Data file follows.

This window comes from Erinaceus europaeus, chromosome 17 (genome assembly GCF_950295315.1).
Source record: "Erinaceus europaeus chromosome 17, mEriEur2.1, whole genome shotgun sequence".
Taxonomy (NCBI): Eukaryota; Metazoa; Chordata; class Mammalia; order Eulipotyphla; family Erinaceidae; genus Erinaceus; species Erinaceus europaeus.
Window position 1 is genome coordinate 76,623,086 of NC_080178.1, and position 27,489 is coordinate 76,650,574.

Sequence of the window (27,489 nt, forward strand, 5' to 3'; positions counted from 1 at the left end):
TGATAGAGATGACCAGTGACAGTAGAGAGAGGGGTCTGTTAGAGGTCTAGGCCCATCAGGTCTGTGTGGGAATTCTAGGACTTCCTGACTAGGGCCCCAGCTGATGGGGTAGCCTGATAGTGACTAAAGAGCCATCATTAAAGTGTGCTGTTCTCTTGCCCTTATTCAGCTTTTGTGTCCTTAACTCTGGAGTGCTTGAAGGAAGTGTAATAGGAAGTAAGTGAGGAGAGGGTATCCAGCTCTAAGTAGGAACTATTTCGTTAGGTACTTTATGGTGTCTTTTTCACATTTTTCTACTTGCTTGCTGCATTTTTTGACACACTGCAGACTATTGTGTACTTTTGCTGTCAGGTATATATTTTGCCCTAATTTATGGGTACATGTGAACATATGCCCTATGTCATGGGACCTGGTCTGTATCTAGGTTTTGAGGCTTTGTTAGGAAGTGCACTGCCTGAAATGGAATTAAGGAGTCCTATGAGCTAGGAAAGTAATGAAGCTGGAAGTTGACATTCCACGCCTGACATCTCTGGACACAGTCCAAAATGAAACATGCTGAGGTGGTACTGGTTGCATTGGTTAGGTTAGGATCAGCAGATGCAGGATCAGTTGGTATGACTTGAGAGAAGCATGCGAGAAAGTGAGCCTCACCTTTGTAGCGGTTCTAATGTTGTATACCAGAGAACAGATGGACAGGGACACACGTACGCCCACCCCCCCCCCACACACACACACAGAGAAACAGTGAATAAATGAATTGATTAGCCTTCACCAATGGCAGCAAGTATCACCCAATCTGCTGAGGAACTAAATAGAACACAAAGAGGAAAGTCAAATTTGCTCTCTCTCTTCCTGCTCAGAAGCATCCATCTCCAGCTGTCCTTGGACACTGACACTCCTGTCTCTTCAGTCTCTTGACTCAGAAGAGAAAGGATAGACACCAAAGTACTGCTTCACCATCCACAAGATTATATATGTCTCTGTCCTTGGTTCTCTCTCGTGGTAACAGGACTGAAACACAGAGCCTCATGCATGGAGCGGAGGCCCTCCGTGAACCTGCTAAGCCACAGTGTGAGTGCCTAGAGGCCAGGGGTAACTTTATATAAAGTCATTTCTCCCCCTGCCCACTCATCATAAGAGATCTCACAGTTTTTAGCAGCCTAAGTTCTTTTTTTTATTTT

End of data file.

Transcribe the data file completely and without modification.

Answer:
This window comes from Erinaceus europaeus, chromosome 17 (genome assembly GCF_950295315.1).
Source record: "Erinaceus europaeus chromosome 17, mEriEur2.1, whole genome shotgun sequence".
Taxonomy (NCBI): Eukaryota; Metazoa; Chordata; class Mammalia; order Eulipotyphla; family Erinaceidae; genus Erinaceus; species Erinaceus europaeus.
Window position 1 is genome coordinate 76,623,086 of NC_080178.1, and position 27,489 is coordinate 76,650,574.

Sequence of the window (27,489 nt, forward strand, 5' to 3'; positions counted from 1 at the left end):
TGATAGAGATGACCAGTGACAGTAGAGAGAGGGGTCTGTTAGAGGTCTAGGCCCATCAGGTCTGTGTGGGAATTCTAGGACTTCCTGACTAGGGCCCCAGCTGATGGGGTAGCCTGATAGTGACTAAAGAGCCATCATTAAAGTGTGCTGTTCTCTTGCCCTTATTCAGCTTTTGTGTCCTTAACTCTGGAGTGCTTGAAGGAAGTGTAATAGGAAGTAAGTGAGGAGAGGGTATCCAGCTCTAAGTAGGAACTATTTCGTTAGGTACTTTATGGTGTCTTTTTCACATTTTTCTACTTGCTTGCTGCATTTTTTGACACACTGCAGACTATTGTGTACTTTTGCTGTCAGGTATATATTTTGCCCTAATTTATGGGTACATGTGAACATATGCCCTATGTCATGGGACCTGGTCTGTATCTAGGTTTTGAGGCTTTGTTAGGAAGTGCACTGCCTGAAATGGAATTAAGGAGTCCTATGAGCTAGGAAAGTAATGAAGCTGGAAGTTGACATTCCACGCCTGACATCTCTGGACACAGTCCAAAATGAAACATGCTGAGGTGGTACTGGTTGCATTGGTTAGGTTAGGATCAGCAGATGCAGGATCAGTTGGTATGACTTGAGAGAAGCATGCGAGAAAGTGAGCCTCACCTTTGTAGCGGTTCTAATGTTGTATACCAGAGAACAGATGGACAGGGACACACGTACGCCCACCCCCCCCCCACACACACACACAGAGAAACAGTGAATAAATGAATTGATTAGCCTTCACCAATGGCAGCAAGTATCACCCAATCTGCTGAGGAACTAAATAGAACACAAAGAGGAAAGTCAAATTTGCTCTCTCTCTTCCTGCTCAGAAGCATCCATCTCCAGCTGTCCTTGGACACTGACACTCCTGTCTCTTCAGTCTCTTGACTCAGAAGAGAAAGGATAGACACCAAAGTACTGCTTCACCATCCACAAGATTATATATGTCTCTGTCCTTGGTTCTCTCTCGTGGTAACAGGACTGAAACACAGAGCCTCATGCATGGAGCGGAGGCCCTCCGTGAACCTGCTAAGCCACAGTGTGAGTGCCTAGAGGCCAGGGGTAACTTTATATAAAGTCATTTCTCCCCCTGCCCACTCATCATAAGAGATCTCACAGTTTTTAGCAGCCTAAGTTCTTTTTTTTATTTT